Mansfield properties bought by overseas investor includes convention and golf sites, reports The Irish Times.
The Citywest Hotel, along with the adjoining convention centre and one of its two golf courses in west Dublin, have been bought by an overseas investor for close to €30 million as part of the sell-off of distressed properties held by the businessman Jim Mansfield.
London asset manager agents Micheles & Taylor are advising the new owner, who has not been identified.
Citywest , Dublin's largest hotel with 789 bedrooms, and the adjoining facilities had been valued at more than €100 million before the property crash. These assets were the centrepiece of Mansfield's substantial property portfolio which was first taken over by receivers in early 2012.
Nama were first to move against Mansfield, securing a €74 million liability order in the High Court. Bank of Scotland subsequently obtained a €214 million summary judgment against him arising from his personal guarantees of debts of various firms he controlled.
Citywest Hotel, along with its leisure centre, is managed by Pat McCann's Dalata company which is also running a range of other hotels in Dublin and the provinces.
The Citywest convention centre can accommodate more than 4,000 people and continues to function under the direction of receiver Martin Ferris. The receiver was advised on the sale of the hotel portfolio by Tom Barrett of Savills.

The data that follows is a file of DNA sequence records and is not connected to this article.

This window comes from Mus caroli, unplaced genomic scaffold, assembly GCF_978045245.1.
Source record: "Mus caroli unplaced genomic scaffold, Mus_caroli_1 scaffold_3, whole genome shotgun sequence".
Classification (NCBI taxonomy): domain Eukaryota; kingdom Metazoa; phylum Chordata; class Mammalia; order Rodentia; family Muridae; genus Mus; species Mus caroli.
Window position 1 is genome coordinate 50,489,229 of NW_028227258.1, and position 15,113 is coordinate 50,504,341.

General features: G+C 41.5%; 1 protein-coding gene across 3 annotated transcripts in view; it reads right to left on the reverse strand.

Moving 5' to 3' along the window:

Yesterday's sale did not apparently include the standalone 300-bedroom Citywest Golf Hotel which has been closed for some time. Most of the hotel rooms were sold as suites to investors. There were unconfirmed reports last night that the ground floor of the golf hotel may have been included in the sale.
Earlier this year a second golfing estate owned by Mansfield, Palmerstown House and 668 acres on the Dublin-Kildare border, was sold for a knockdown price of €8 million to Galway property developers the Comer brothers.
Another valuable asset owned by Mansfield, Weston Executive Airport near Lucan in west Dublin, was sold to a German engineering company for €2.5 million.
The $2bn spent annually on baldness outstrips spending on malaria control reports The Financial Times.
In a speech in London this year, Bill Gates held up baldness as an example of all that is rotten in global health priorities, with overspending on minor ailments of the rich and underspending on the illnesses that affect the poor.
The Microsoft co-founder turned philanthropist pointed out that the $2bn spent annually on baldness consistently outstrips global spending on malaria control, estimated by the World Health Organisation at $1.84bn last year.
Losing follicles may be irksome to the vain, but 660,000 people, mostly African children, die every year for want of mosquito nets and antimalarial drugs.
Mr Gates, who has made tackling malaria the focus of his $38bn philanthropic effort, decried the "flaw in the pure capitalist approach" that allows this nonsensical hierarchy in health spending to persist.
Primark to pay long-term support to factory victims, according to The Irish Independent
Primark - the Dublin-headquartered clothing chain - has pledged to start making long-term compensation payments to hundreds of families impacted by the catastrophic collapse of a factory in Bangladesh this year that killed almost 1,200 people.
Payments will be made from the new year.
The retailer, owned by Associated British Foods, sourced clothing from a company called New Wave Bottoms, which employed 550 people at the Rana Plaza building that collapsed.